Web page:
The Sceptical Chymist (1661)
The Sceptical Chymist (1661). This title page is from the first edition of this work by the Anglo-Irish natural philosopher Robert Boyle (1627-1691). In this book, written in the form of a discourse (dialogue), Boyle wrote that elements combine to form compounds, which can be broken apart again into their constituent elements. He also argued for chemistry to become an experimental science in its own right, speaking out against the influence of alchemists and spagyrists (alchemists who used herbal medicines). This work is considered a founding text of modern chemistry. It was first published in English, and later translated into Latin.
© GREGORY TOBIAS/CHEMICAL HERITAGE FOUNDATION/SCIENCE PHOTO LIBRARY
Lunar map of 1854
Lunar map of 1854. This map of the Moon's surface was published in Germany, and the title across top in in German. The Moon is orientated with celestial North at bottom, and the surface is divided up by lines of latitude and longitude. Early astronomers, from the time of Galileo onwards, used their telescopes to draw lunar maps of increasing accuracy. The main features of such maps are the lowland maria (dark area), the surrounding highlands (white areas), and the impact craters and basins. It was not until space probes were launched in the 1960s that the far side of the Moon was seen for the first time.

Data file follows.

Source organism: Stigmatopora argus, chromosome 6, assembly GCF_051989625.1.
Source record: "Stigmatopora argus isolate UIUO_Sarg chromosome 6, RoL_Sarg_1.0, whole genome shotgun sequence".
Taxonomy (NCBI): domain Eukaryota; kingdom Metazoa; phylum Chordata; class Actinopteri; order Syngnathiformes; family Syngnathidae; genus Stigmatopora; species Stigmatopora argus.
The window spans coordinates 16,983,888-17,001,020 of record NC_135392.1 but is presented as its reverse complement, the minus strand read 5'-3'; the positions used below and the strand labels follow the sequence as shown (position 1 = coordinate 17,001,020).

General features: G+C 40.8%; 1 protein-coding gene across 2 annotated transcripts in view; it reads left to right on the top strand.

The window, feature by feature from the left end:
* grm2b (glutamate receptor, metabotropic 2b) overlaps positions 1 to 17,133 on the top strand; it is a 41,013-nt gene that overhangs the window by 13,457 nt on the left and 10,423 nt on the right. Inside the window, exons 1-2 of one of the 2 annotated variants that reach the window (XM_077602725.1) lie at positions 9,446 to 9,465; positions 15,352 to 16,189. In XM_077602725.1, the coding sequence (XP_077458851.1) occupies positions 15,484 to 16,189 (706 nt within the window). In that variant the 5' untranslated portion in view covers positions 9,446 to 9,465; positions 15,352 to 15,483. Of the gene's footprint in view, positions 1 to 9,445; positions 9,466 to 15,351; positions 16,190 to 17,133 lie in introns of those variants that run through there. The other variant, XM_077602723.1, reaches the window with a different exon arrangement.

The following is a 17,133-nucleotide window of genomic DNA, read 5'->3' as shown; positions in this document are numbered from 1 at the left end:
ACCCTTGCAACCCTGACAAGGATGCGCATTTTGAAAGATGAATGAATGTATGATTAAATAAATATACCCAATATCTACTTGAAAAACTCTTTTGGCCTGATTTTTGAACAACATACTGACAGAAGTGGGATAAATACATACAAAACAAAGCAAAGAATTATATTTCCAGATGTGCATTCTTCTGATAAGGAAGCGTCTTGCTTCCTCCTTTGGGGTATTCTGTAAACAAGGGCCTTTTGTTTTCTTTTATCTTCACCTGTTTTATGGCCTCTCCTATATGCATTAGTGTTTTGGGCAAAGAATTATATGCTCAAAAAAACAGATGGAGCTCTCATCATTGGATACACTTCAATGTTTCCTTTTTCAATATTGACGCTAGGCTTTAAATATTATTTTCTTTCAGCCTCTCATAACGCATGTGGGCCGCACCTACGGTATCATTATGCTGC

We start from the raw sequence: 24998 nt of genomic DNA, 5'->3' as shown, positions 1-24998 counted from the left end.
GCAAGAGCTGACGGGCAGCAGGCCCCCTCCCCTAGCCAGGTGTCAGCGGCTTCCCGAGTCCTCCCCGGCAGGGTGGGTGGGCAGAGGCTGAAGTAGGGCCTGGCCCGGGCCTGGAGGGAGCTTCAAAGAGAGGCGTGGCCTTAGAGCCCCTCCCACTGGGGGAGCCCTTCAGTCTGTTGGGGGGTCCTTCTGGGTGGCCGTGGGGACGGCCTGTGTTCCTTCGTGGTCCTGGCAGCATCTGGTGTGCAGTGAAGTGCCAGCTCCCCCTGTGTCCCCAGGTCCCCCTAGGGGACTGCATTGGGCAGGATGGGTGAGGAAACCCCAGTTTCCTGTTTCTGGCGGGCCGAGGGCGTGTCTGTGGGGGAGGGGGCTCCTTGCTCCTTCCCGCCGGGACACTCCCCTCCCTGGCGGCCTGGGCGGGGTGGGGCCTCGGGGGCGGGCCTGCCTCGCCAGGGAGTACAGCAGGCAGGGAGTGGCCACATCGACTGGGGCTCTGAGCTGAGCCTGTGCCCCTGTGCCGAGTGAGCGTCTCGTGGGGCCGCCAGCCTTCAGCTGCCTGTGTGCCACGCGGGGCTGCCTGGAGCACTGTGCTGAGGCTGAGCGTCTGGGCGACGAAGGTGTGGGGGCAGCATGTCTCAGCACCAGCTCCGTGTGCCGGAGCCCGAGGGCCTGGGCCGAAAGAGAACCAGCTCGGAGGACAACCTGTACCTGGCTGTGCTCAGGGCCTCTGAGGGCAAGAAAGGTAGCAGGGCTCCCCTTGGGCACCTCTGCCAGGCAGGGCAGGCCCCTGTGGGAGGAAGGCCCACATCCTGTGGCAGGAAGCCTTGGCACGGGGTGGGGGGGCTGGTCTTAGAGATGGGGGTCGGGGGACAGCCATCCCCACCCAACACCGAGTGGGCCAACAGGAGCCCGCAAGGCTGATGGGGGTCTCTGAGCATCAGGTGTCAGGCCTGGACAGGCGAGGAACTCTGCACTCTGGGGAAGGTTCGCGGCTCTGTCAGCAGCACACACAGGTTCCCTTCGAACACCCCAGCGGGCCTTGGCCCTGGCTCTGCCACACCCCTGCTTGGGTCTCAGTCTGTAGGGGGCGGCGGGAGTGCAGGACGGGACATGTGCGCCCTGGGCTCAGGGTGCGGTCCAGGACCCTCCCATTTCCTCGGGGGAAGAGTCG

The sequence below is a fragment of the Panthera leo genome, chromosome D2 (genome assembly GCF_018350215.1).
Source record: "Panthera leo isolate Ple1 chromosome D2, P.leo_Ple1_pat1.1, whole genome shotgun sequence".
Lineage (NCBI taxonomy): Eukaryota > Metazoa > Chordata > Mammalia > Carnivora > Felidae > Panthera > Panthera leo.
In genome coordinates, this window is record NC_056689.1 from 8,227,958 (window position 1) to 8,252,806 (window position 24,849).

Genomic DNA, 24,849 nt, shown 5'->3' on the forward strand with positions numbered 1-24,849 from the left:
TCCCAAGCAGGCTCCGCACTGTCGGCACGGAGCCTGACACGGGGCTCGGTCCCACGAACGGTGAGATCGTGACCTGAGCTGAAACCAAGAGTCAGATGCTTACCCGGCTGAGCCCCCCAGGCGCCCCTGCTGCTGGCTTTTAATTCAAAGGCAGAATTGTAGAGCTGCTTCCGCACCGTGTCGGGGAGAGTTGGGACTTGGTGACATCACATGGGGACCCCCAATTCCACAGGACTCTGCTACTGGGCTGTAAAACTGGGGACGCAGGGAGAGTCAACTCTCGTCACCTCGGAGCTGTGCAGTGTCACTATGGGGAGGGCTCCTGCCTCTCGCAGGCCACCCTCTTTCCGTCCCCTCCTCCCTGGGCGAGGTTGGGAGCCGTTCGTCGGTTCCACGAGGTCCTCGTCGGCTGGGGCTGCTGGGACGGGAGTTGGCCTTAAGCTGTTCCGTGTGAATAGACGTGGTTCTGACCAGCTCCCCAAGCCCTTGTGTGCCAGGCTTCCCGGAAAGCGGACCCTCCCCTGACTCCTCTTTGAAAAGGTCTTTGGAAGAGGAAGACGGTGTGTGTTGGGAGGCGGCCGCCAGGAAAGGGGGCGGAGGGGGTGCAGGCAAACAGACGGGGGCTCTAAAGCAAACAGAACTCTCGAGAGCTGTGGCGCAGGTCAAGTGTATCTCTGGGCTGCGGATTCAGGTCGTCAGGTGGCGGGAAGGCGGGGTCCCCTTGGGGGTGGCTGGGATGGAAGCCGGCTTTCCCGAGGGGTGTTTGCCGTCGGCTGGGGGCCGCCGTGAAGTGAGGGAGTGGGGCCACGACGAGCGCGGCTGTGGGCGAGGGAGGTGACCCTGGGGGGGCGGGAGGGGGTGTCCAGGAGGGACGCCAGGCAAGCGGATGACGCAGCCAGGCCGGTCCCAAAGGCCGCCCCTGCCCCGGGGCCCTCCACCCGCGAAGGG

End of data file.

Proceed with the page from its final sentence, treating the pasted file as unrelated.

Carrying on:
© DETLEV VAN RAVENSWAAY/SCIENCE PHOTO LIBRARY
Luigi Groto, Italian poet
Luigi Groto (1541-1585), Italian poet. The circular Italian inscription gives his name, calls him the 'blind man of Hadria' (referring to Adria, northern Italy), and states that here he is 31 years of age. Groto studied philosophy and literature despite losing his sight soon after birth. He lived and worked in Venice, where he published several works of poetry and plays. Groto also worked as an editor on books by the 16th-century Italian aristocrat Giovanni Maria Bonardo. Artwork from the 1589 edition of Bonardo's 'La grandezza, larghezza e distanza di tutte le sfere'. This work concerned the nature of the planets, stars and celestial spheres.
© Todd-White Art Photography